*The previous reviewer who stated that "you don't have to think about it very long to realize that free will can't exist in a deterministic [universe]" has apparently missed all of the philosophical work relating to "Compatibilism," which is the very idea that free will and determinism are not mutually exclusive.*
I assume the commenter was referring to the normal understanding of what free will constitutes. Compatibilist "freedom" is entirely deterministic. So I personally do not think it is accurate to say that compatibilism says that free will is compatible with determinism, or that they are not mutually exclusive. While the words may seem true on the surface, this is extremely shallow, since the compatibilist view redefines freedom so that it amounts to determinism. In that case, "compatibilism" really only shows that determinism is compatible with determinism, and who can doubt it?
Often philosophers get really bogged down in trying to solve a problem and give it a name that suggests a solution, when the concept itself offers no solution at all. In other words, when you redefine freedom to fit with determinism, you are not making free will compatible with determinism. You are just redefining words to make them fit and then giving it a fancy title which suggests that some sort of solution has been reached, when clearly it has not (as I suppose the previous commenter was suggesting). So to just say something about the compatibilism discussion seems like hand waving that does not really grapple with the problem (just as "compatibilism" doesn't really grapple with the problem).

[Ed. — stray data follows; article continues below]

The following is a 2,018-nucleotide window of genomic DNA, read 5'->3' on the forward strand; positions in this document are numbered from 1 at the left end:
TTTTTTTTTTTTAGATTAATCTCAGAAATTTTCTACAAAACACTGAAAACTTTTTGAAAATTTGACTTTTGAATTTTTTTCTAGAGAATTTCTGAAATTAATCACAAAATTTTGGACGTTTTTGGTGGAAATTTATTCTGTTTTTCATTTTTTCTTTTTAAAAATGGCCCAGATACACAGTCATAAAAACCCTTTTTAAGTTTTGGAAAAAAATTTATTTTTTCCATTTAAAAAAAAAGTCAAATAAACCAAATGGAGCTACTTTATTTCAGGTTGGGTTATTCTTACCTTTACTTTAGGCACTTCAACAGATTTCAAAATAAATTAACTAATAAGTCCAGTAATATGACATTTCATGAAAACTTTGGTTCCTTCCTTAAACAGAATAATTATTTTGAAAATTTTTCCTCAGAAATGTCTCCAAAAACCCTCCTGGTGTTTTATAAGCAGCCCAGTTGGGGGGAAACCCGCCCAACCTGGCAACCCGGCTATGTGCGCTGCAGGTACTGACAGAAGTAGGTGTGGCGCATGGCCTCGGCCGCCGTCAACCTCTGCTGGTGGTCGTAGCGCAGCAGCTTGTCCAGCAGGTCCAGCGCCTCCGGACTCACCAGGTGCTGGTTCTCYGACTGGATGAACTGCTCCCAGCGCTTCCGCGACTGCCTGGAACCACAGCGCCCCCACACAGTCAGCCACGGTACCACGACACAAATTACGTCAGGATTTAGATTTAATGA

Let me give you a few examples. A married person and a bachelor are mutually exclusive by definition. Suppose someone really wanted to show that they are compatible. Can it be done? I say, no. But what if one redefined "bachelor" to mean "not single", or "married"? Voila! Now bachelor and married are "compatible", how cool! Or suppose you want to make a circle compatible with a square. Can it be done? I suppose you could just file down to corners of the square until you get a circle, but would anyone then say that squares and circles are compatible? Hardly. Such semantic trickery might be satisfying to some philosophers desperate to make their view work, but it is not satisfying to me (and many others who just take the time to "think about it" as the other commenter apparently suggested). But what do we know, after all? We aren't philosophers, so we probably are not qualified to make such observations (at least not without being quickly dismissed with hand waving and the use of catch words like "combatibilism"). Just my 2 cents.